The Battle of Goodison Park

Jim Keoghan

Everton v Leeds United

Football League Division One, 7 November 1964

Everton 0

Rankin, Labone, Brown, Gabriel, Rees, Morrissey, Temple, Pickering, Vernon, Young, Stevens

Leeds United 1 (Bell)

Sprake, Reaney, Bell, Bremner, Charlton, Hunter, Giles, Storrie, Belfitt, Collins, Johanneson

To the modern fan, one reared on a game where crowds are often dispassionate tourists, players overly protected, and referees the agents of the authorities’ aims to make football as bloodless as possible; the past must look like a foreign country.

The days of swaying crowds seething with a palpable sense of malign fury, defenders who would soften forwards up with a vicious tackle to ‘let them know they’re there’, and officials who  seemed to be more generous in their definition of what defined the word ‘contact’ in the term ‘contact sport’ are long gone (at least in the higher reaches of football).

For good or ill, the game has changed. But we still have our memories. Memories of times when the passion of the game crossed a line and in doing so produced something that if not beautiful, then certainly memorable. And often, such memories seem to include Leeds United.

In the mid 1960s, Leeds were on the rise. Under the management of Don Revie, the Yorkshiremen had just climbed out of the Second Division and were on the way to becoming one of the dominant football forces of the decade. Although undoubtedly blessed with talented players, such as Bobby Collins, Johnny Giles and Billy Bremner they were also a side that was developing a reputation for aggression.

The FA had labelled Leeds ‘the dirtiest side in the country’, pointing to evidence that cited them as having the worst record in the Football League for players being cautioned, censured, fined or suspended.

Jack Charlton provided a revealing insight into the Elland Road approach in his eponymous titled autobiography. In a telling account he relates a story in which the young Leeds midfielder, Jimmy Lumsden, while receiving physio treatment, had told Charlton and Revie how in a recent reserve match he had gone in with excessive force during a challenge, injuring his opponent in the process. According to Charlton, Revie had ‘murmured approvingly.’

Despite United’s refutation that they were a dirty side, there remained a perception that the FA had got it right. As a result, whenever Leeds played there was a sense that opposition teams took to the pitch expecting and preparing for a fight.

This had certainly been the case when Everton had met Leeds in the FA Cup in January 1963 at Elland Road, a bad-tempered and fractious 1-1 draw that had reflected poorly on both sides. Leeds had set the ball rolling with some vicious fouls and then Everton had responded in kind, both sides ratcheting up the aggression as the match progressed.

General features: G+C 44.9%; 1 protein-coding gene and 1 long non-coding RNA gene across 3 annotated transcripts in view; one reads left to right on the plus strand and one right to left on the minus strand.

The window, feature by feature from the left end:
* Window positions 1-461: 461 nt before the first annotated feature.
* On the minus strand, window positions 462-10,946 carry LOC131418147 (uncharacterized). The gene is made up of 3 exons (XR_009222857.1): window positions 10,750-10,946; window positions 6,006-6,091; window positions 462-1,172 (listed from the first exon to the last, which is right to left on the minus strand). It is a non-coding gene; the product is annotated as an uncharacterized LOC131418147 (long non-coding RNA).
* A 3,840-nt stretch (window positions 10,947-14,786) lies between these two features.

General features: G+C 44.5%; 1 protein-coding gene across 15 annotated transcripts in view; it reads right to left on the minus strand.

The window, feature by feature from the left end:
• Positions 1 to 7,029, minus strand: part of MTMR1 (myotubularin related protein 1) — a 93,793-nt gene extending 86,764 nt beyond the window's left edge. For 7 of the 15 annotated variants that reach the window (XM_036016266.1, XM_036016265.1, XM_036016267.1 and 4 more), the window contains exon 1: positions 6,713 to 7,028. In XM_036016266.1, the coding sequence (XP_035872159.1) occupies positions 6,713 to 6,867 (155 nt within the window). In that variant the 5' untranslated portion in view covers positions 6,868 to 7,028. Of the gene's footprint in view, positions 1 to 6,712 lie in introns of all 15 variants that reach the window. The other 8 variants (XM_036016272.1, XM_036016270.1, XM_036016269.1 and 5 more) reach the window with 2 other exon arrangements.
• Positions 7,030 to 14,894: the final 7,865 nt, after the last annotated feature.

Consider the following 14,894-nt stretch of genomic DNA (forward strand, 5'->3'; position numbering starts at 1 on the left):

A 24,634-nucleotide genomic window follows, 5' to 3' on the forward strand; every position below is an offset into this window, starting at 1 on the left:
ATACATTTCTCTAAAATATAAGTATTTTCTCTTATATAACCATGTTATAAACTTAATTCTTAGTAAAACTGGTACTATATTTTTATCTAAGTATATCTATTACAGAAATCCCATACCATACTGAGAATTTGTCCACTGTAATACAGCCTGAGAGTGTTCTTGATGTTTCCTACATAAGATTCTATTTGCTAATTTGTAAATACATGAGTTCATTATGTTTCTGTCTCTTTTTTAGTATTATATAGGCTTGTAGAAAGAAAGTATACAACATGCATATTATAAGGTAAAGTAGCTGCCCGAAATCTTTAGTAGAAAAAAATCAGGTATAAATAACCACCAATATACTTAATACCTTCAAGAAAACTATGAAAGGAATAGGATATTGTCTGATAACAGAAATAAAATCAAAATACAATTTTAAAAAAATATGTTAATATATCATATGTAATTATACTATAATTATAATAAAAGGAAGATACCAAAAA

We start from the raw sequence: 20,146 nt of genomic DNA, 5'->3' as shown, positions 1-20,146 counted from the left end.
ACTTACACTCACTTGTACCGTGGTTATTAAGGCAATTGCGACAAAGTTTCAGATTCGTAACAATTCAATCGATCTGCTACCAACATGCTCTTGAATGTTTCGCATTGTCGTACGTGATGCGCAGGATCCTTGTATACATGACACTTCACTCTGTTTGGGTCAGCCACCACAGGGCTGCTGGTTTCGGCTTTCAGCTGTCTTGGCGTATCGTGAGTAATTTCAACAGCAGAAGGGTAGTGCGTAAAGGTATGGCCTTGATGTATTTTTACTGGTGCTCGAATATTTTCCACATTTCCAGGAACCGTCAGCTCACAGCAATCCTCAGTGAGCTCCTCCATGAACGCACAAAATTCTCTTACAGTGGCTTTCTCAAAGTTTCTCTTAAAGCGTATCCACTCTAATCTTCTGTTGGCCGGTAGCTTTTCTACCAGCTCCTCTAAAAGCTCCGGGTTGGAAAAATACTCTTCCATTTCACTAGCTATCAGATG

When the teams met nearly a year later, it seemed that memories of that FA Cup clash were fresh in the minds of those both watching and on the pitch.

The game had barely begun before the tackles started flying in. Fred Pickering was clattered by Billy Bremner. Seconds later, Jack Charlton suffered a similar fate at the hands of Jimmy Gabriel. Battle lines had been drawn.

But the Battle of Goodison, as the game subsequently became known, really burst into flames on the four minute mark when Johnny Giles, notorious among opponents for going over the top of the ball, left his stud marks on the chest of Sandy Brown, tearing his shirt in the process.

‘I was stood in the Boys Pen and watched as Brown took his revenge, catching Giles with a good left hook that floored him’ remembers Stan Osborne, one-time Everton apprentice and the author of Making the Grade, a memoir about his time with the club and his life as an Evertonian.

Brown received his marching orders and the Goodison crowd roared in protest. It was a decision that coloured all that followed.

‘Leeds were rough but after a while it almost didn’t matter. Every tackle they made, clean or not, was met with fury by us’, Osborne recalls.

When it came to agression on the pitch, Everton might have being missing their very own ‘hard man’ in Tony Kay, but the Blues still had enough available to meet Leeds kick-for-kick:

‘We had the likes of Jimmy Gabriel, Johnny Morrissey and Dennis Stevens to give the likes of Norman Hunter, Jack Charlton and Billy Bremner, a run for their money’ remembers Kay.

Harry Catterick was the kind of manager who wasn’t afraid to mix it up. The addition of more bite to the squad was one of the things that set Catterick apart from his predecessor, Johnny Carey.

‘I remember watching the tackles raining in and with half an hour gone it was almost a surprise that Sandy Brown was the only player sent for an early bath!’ recalls Stan Osborne.